An EXPLANATION of the EIGHTEENTH PLATE
Couhage, or Cow-Itch
THE Phasiolus siliqua birsuta, or Hairy Kidney-Bean, called in the East-Indies where
it grows Coubage, is a Plant producing Pods like the common French Bean, but
cluster'd more together, and covered all over with short brown Hairs ; some of which be-
ing rubbed on the Back of one's Hand, or any other tender Part, cause a kind of painful
Itching, troublesome for a Time, but going off without any farther Mischief. These
Hairs, wherewith waggish People divert themselves sometimes at the Expence of their
Companions, by strewing them on their Shirts or between their Sheets, are by Corruption
usually called Cow-Itch.
One of these Pods, about three Inches long, having six Beans in it, Dr. HOOKE says
was given him by a Sea-Captain. The whole Surface thereof was covered over with a
thick and shining brown Down or Hair, which was very fine, and stiff for its Size. Rub-
bing some of this Down on the Back of his Hand, he found little or no Trouble therefrom
at first, though he was sensible many of the sharp Points were made to penetrate pretty
deeply into the Skin ; which made him doubtful whether it was the true Coubage. But
soon after his Hand began to itch, and smarted in some Places, as if stung with a Flea or
Gnat. This continued a pretty while, and by Degrees the Skin swelled with little red
Pustules : but enduring it without either scratching or rubbing, the Pain abated gradually,
and was quite gone within an Hour, as were likewise the little Pustules.
He then examined this Down by his Microscope, and found it to be a Multitude of
small slender Bodies much resembling Needles, such as are represented by A B, C D, E F.
They appeared very transparent, and seemed to be not hollow, tho' of that the Doctor
could not be quite certain. Their Extremities A A A were very sharp, stiff and hard, like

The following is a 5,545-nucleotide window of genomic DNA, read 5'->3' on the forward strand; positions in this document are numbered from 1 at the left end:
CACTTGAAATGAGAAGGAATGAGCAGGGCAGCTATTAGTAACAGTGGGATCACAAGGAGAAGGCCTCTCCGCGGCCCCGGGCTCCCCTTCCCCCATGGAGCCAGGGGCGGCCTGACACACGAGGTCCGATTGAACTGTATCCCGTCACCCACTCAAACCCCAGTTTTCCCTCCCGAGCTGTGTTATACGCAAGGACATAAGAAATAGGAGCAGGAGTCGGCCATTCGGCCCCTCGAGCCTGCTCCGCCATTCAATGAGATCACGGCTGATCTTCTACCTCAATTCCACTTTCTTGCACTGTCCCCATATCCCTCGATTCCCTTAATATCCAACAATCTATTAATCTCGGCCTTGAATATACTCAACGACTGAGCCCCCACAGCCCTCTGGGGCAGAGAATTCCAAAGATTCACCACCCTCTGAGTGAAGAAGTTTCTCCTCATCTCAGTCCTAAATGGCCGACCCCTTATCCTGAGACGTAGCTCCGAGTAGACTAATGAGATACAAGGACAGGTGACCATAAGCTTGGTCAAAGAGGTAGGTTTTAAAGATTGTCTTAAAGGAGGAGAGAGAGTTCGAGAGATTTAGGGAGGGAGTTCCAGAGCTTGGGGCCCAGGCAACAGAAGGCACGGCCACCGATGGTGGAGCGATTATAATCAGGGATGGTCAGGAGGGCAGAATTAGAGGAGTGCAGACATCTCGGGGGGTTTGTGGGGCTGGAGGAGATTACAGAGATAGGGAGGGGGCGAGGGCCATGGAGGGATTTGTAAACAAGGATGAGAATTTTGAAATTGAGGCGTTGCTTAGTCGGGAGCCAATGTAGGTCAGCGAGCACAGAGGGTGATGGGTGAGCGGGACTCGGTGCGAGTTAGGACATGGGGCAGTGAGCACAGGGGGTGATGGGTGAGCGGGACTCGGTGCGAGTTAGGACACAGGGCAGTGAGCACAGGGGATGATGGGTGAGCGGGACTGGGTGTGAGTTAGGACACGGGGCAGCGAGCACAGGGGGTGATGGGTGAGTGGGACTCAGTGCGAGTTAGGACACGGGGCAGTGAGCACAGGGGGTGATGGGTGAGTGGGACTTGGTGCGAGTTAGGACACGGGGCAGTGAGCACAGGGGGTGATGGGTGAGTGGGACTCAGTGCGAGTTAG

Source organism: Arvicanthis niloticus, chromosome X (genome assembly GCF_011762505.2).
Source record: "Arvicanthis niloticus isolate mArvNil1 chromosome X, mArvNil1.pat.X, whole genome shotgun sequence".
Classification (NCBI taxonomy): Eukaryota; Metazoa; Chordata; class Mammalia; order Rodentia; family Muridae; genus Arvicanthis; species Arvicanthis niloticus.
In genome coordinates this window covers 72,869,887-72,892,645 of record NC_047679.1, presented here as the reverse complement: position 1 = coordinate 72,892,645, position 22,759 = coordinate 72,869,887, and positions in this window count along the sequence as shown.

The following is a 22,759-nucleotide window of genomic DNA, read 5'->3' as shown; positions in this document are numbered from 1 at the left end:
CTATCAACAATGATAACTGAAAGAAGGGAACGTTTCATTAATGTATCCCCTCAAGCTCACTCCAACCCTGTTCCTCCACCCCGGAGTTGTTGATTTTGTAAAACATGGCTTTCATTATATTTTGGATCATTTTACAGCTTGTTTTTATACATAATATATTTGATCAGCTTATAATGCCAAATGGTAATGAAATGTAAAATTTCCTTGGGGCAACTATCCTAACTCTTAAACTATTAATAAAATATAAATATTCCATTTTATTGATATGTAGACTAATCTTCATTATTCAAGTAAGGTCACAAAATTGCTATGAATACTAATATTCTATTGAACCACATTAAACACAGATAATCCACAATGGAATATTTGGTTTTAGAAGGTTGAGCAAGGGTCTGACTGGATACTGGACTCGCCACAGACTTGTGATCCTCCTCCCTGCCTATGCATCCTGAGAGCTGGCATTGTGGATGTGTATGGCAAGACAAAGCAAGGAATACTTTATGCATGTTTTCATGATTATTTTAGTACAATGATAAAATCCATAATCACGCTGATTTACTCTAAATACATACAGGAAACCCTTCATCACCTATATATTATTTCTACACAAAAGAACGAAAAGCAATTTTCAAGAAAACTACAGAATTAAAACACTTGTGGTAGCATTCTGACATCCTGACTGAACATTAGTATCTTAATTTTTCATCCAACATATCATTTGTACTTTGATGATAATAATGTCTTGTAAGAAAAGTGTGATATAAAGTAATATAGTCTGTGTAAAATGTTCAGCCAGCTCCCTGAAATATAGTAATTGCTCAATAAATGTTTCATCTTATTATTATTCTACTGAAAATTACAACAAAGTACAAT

the Substance of some Kinds of Thorns, and therefore being exceedingly minute they
must easily by rubbing be thrust into the tender Parts of the Skin, and occasion quick
and pungent, though not a violent Pain, which is the very Sensation we call Itching, and
what even Horse-Hairs shred small, and strewed between the Sheets will produce.
There may probably be more than one Sort of the Coubage, or perhaps the Doctor
did not examine his with any considerable Magnifier: for having some of it at this present
time under one of the greatest Magnifiers, in order to give a just Description thereof,
(which is the Method taken as often as the Objects can be got, to render these Accounts
exactly agreeable to Truth) there are many minute Spiculæ plainly to be discerned on every
Side of the little Hairs, pointing backwards like the Beards of a Javelin ; by which Con-
formation when once they enter they cannot easily be withdrawn.
We have in our own Gardens some Species of the Phasioli, the Pods whereof are co-
vered like the Coubage with brown Hairs ; which if rubbed on the Skin, when the Pods
are full ripe, and the Hairs themselves grown stiff and hard by being dry, produce nearly
the same Effects ; though when green and moist they are soft and pliable, and entirely
harmless. Of this Nature are the Lupines, yellow, blue, and white, and likewise the
sweet-scented or perfumed Pease.
PLATE XVIII. FIG. 2.
The Sting of a Bee
A Bee's Sting, the Doctor tells us, appears through the Microscope to be a Sheath
without a Chape or Top, in Form like the Holster of a Pistol, beginning at?,
and ending at b ; which Sheath he plainly distinguished to be hollow, containing a Sword
or Dart within it, together with a poisonous Liquor, which being conveyed into the
Wound it makes, occasions a most severe Pain.
This Sheath or Case appeared to have several Joinings marked 1, 2, 3, 4, 5, 6, 7, and
was armed near the Top on both sides with several sharp transparent Thorns, Hooks or
Beards, growing out of little Protuberancies, as represented p p, q q, r r, s s, t t, v v:
Which Hooks the Creature spreads out, or draws in, occasionally, as a Cat does her
The Sword or Dart which is lodged within the Sheath, appeared as in the Figure,
with its sharp End a b protruded beyond the said Sheath like a Sword in a Scabbard